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. 2019 May;8(5):2612-2622.
doi: 10.1002/cam4.2109. Epub 2019 Apr 3.

Impact of Serious Mental Illness on the Treatment and Mortality of Older Patients With Locoregional High-Grade (Nonmetastatic) Prostate Cancer: Retrospective Cohort Analysis of 49 985 SEER-Medicare Patients Diagnosed Between 2006 and 2013

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Impact of Serious Mental Illness on the Treatment and Mortality of Older Patients With Locoregional High-Grade (Nonmetastatic) Prostate Cancer: Retrospective Cohort Analysis of 49 985 SEER-Medicare Patients Diagnosed Between 2006 and 2013

Dennis A Fried et al. Cancer Med. .
Free PMC article

Abstract

Background: The influence of serious mental illness (SMI) on the treatment and survival of patients with high-grade prostate cancer is not well understood. We compared the initial cancer treatment and cancer-specific mortality of SEER-Medicare patients with locoregional high-grade (nonmetastatic) prostate cancer with and without preexisting SMI.

Methods: We identified SEER-Medicare patients who were 67 years of age or older diagnosed between 2006 and 2013 with locoregional high-grade (nonmetastatic) prostate cancer. Preexisting SMI was identified by claims indicative of bipolar disorder, schizophrenia, and other psychotic disorder, during the 2 years before cancer diagnosis. We used multivariable binary logistic regression to examine associations between SMI and receipt of surgery or radiation concurrent with hormone therapy (definitive initial treatment) within 1 year after cancer diagnosis. We used Kaplan-Meier survival curves, as well as Cox proportional hazards and competing risk models to evaluate unadjusted and adjusted associations between SMI and 5-year cancer-specific survival.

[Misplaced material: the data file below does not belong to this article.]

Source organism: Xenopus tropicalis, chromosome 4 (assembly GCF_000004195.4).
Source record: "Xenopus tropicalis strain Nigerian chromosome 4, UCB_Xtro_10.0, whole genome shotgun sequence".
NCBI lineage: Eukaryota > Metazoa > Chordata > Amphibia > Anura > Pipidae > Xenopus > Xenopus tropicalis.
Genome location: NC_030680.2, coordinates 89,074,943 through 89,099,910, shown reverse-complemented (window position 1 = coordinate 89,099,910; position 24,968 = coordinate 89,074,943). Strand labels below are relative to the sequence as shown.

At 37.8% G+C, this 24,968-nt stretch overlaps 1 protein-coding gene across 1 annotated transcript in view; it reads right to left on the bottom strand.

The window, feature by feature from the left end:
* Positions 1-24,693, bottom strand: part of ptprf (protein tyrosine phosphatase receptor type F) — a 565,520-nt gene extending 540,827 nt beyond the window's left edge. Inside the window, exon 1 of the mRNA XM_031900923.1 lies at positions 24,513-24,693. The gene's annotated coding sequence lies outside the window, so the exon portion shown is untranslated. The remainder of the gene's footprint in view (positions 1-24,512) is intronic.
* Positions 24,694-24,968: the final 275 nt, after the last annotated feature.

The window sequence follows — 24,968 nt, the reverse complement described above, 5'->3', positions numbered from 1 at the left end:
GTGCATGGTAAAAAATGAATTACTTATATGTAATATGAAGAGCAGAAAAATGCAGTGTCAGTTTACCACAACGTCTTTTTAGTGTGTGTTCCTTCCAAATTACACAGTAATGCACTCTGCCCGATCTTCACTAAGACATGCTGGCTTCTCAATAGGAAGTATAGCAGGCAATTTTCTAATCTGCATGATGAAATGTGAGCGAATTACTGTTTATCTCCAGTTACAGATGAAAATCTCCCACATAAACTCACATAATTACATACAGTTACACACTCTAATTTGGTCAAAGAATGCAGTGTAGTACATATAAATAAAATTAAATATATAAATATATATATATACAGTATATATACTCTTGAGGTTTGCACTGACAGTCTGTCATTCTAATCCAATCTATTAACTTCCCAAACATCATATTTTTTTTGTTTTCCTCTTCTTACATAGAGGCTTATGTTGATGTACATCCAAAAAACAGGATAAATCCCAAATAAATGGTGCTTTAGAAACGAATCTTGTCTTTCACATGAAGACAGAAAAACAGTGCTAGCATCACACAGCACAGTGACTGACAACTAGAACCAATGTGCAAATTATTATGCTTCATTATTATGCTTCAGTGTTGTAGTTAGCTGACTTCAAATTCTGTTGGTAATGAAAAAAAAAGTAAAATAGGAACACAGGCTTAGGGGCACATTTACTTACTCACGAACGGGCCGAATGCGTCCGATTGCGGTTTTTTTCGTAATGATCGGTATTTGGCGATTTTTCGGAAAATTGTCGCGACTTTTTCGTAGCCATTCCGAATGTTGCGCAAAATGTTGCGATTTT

Results: Among 49 985 patients with locoregional high-grade (nonmetastatic) prostate cancer, 523 (1.1%) had SMI and 49 462 (98.9%) had no SMI. Overall, SMI was associated with reduced odds of receiving surgery (OR = 0.66, 95% CI: 0.49-0.89) or radiation concurrent with hormone therapy (OR = 0.81, 95% CI: 0.67-0.98) as initial treatments in the year after cancer diagnosis. Additionally, SMI was associated with higher hazard of 5-year cancer-specific death (HR = 1.41, 95% CI: 1.06-1.89) after accounting for competing risks of non-cancer death.

Conclusion: Among SEER-Medicare patients with locoregional high-grade (nonmetastatic) prostate cancer, those with preexisting SMI-relative to those without these conditions-were less likely to receive definitive initial treatment in the year after diagnosis and had poorer cancer-specific survival 5 years after diagnosis.

Conflict of interest statement

All authors declare no conflict of interest.

Figures

Figure 1
Figure 1
Selection of SEER‐Medicare patients diagnosed with locoregional high‐grade (nonmetastatic) prostate cancer between 2006 and 2013
Figure 2
Figure 2
Kaplan‐Meier cancer‐specific survival curves for locoregional high‐grade (nonmetastatic) prostate cancer patients with vs without serious mental illness (SMI without major depressive disorder)

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